Anxious After Tremors In Delhi? You Are Not Alone – Expert Explains Why

FIT reached out to experts to understand why events such as an earthquake can trigger anxiety or panic in people.

4 min read
Anxious After Tremors In Delhi? You Are Not Alone – Expert Explains Why
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On Tuesday, 21 March, strong tremors sent a wave of shock across many northern Indian cities after a 6.6 magnitude earthquake hit Afghanistan's Hindu Kush region.

The earthquake lasted several seconds leading people to rush out from their houses and gather in the streets. But even after the jolts subsided, people felt anxious stepping back inside their buildings, or going to sleep.

FIT reached out to Dr Gorav Gupta, Senior Consultant Psychiatrist, Tulasi Healthcare, Delhi, to understand why events such as an earthquake can trigger anxiety or panic in people and what can be done about it.


What is Earthquake Anxiety?

Dr Gupta explains that when a natural calamity, like an earthquake, happens, anxiety around it is common. This might be triggered due to two reasons:

  • You have past memories or trauma attached to a situation like this – loss of a loved one or of property – which could make your brain believe that a crisis is impending.

  • The other reason could be that media has exposed you to so much news about such tragedies that your brain is wired to trigger the fight or flight response in the very first instance of something happening.

The result from either of these situations is the same – feelings of anxiety, insecurity, and fear.

Dr Gupta shares that he has patients whose anxiety is triggered whenever there's rain, storm, or even thunder.

But, he adds, that if these feelings persist even after 6-12 weeks of the incident, the person should seek help because it might lead to either Post-Traumatic Stress Disorder (PTSD), anxiety disorders, or a phobia of the specific event occurring.

It's also possible that two types of anxiety responses kick in after an earthquake. The fight or flight response could make the person go into survival mode, wanting to be prepared in case this happens again. The other response might just be plain distress.

'Sleeplessness & Excessive Alertness': Symptoms of Earthquake Anxiety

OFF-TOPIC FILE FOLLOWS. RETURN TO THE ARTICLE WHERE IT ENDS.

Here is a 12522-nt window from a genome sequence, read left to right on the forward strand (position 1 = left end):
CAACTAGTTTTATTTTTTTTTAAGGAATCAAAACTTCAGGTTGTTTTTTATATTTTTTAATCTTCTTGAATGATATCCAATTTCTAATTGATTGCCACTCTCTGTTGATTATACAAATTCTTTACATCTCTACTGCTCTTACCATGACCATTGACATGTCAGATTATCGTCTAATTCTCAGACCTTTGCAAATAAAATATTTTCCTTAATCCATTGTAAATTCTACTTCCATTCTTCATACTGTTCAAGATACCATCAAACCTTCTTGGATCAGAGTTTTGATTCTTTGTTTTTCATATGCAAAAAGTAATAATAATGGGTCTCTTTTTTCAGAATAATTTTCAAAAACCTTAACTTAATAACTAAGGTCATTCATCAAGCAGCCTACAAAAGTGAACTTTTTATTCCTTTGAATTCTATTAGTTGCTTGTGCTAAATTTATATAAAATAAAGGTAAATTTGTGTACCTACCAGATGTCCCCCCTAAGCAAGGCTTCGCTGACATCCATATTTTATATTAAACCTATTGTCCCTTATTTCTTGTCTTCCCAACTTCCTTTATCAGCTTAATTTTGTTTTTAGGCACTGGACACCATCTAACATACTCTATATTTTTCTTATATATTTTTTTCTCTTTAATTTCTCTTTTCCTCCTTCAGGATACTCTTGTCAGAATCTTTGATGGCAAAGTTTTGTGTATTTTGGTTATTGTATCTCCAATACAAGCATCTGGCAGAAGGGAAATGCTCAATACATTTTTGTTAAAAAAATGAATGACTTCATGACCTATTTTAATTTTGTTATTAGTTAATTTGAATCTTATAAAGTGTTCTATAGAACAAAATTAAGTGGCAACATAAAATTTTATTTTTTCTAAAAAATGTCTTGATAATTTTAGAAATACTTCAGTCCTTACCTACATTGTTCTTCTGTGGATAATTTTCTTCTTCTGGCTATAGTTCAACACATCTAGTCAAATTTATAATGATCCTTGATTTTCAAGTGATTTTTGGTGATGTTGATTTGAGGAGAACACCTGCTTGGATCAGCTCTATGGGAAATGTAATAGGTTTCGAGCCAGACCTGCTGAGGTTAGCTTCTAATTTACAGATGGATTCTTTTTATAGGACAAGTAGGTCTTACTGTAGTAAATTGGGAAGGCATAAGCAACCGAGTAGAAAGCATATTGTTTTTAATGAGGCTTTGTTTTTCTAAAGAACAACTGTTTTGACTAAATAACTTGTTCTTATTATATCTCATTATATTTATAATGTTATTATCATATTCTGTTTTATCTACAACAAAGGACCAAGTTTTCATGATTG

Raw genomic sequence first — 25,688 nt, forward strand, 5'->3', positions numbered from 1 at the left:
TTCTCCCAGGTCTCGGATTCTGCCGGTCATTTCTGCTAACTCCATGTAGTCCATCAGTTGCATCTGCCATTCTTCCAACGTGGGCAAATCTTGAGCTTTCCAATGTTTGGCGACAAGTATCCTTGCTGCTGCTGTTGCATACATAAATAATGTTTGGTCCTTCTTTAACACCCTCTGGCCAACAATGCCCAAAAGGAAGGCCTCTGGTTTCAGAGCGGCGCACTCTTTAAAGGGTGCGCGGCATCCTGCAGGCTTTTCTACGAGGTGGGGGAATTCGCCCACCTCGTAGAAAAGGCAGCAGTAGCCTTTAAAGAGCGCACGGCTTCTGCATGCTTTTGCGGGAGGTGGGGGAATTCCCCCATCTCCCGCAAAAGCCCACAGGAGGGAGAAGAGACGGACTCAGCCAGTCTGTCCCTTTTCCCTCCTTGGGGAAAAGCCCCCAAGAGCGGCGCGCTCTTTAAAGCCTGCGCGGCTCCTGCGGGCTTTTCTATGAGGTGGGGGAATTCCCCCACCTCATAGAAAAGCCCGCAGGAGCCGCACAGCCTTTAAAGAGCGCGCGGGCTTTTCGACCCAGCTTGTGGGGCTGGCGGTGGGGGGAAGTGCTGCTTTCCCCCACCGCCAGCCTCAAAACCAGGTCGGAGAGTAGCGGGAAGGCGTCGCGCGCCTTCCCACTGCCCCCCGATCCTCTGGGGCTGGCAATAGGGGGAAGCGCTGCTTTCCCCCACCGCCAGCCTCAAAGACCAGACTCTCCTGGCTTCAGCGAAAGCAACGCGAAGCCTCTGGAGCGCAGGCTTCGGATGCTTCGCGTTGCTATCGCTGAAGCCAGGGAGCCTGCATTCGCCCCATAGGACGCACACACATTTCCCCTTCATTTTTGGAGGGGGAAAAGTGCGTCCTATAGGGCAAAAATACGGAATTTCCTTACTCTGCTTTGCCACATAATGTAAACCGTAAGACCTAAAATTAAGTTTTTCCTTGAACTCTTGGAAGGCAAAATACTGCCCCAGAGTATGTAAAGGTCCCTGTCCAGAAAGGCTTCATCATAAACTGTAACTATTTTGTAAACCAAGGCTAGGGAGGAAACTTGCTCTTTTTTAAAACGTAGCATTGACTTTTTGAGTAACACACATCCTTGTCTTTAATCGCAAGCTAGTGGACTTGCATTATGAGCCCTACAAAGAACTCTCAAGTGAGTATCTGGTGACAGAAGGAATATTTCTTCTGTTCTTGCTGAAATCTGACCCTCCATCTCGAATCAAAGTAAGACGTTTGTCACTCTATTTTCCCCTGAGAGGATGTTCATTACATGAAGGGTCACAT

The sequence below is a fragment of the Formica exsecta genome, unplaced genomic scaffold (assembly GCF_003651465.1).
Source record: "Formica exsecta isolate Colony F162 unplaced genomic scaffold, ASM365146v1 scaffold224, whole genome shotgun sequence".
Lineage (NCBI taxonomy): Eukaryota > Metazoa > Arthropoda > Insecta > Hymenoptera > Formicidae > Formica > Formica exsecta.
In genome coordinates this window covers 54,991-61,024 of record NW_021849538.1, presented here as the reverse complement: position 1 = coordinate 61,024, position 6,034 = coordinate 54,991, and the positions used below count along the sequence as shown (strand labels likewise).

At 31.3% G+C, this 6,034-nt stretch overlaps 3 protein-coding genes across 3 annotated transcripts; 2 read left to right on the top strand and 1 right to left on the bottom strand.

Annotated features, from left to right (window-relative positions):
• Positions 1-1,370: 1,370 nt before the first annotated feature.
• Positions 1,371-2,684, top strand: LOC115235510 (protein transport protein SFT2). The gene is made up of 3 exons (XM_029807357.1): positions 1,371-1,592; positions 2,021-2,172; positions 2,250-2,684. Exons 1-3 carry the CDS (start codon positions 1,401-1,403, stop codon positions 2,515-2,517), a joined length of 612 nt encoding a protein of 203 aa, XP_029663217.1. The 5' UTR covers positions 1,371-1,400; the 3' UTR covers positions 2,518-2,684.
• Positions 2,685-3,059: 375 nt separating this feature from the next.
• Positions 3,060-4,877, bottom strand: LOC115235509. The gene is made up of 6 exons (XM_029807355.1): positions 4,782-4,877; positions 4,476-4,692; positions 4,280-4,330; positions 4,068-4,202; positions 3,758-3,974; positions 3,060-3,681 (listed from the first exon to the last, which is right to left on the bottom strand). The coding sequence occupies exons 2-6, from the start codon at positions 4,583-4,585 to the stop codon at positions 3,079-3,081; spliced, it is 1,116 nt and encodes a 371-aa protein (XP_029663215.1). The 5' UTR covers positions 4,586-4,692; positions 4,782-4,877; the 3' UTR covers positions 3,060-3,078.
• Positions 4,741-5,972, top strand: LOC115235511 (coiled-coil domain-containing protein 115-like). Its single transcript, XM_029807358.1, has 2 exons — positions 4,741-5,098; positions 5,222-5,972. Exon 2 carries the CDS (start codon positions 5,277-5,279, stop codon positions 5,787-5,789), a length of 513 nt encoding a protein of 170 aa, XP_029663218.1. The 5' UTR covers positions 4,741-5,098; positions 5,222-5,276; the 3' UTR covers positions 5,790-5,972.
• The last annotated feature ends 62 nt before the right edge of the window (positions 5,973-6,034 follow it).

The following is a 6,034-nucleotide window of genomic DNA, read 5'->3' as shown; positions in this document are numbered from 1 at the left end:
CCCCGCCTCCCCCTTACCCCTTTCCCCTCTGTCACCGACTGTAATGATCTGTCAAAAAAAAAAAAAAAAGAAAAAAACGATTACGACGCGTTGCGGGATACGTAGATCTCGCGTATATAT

Anxiety related to such events might manifest itself in the form of:

  • Sleeplessness

  • Excessive fear

  • Nervousness and alertness

  • Trouble focusing on your immediate surroundings

But if you've experienced a natural calamity before, even slight tremors can bring up Post-Traumatic Stress Disorders (PTSD) symptoms:

  • Agitation

  • Hyper-vigilance

  • Social isolation

A study done with survivors of the 2016 Aceh earthquake in Indonesia, titled Prevalence, Comorbidity and Predictors of Post-Traumatic Stress Disorder, Depression, and Anxiety in Adolescents Following an Earthquake, published in the Asian Journal of Psychiatry, stated:

"It was found that PTSD, depression, and anxiety symptoms were prevalent mental disorders among Indonesian adolescents following the earthquake. These mental disorders were significantly associated with exposure to the earthquake."

What You Can Do

Events like an earthquake can trigger your body's fight or flight response. Some things you can do to resume control over your body are:

  • If you're not directly or severely affected, take a break from any calamity-related news so that you're not overwhelmed

  • Take deep breaths and get in touch with your surroundings

  • Watch something to relax and de-sensitise yourself from the incident

  • Talk the situation through with a loved one

And in case your body and mind are still not at ease, you can prepare yourself for any such future situations by doing a few simple things over time:

  • Participate in emergency preparedness drills

  • Keep flashlights, batteries, food/water, and other emergency items stored in a backpack

  • Maintain a predictable routine and healthy lifestyle for yourself to prevent being overstimulated by such events

  • Become a part of communities where you have a safe space to talk about your fears

A 2011 study, Managing Distress About Earthquakes From Afar, published in the American Psychological Association, said that in situations like these medication, along with cognitive-behavioural and interpersonal therapy, might help the person significantly.

However, a study published by the Istanbul Gelisim University, titled Attention to Anxiety After Earthquake, suggested that talking about the emotions one is feeling after an event like this and establishing that it is "normal" to go through those emotions can reduce the "risks of developing a long-term psychiatric disorder."

But if you continue feeling anxious even days after the incident, reach out to an expert for help.

(At The Quint, we are answerable only to our audience. Play an active role in shaping our journalism by becoming a member. Because the truth is worth it.)

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Topics:  Earthquake   Anxiety   Delhi NCR 

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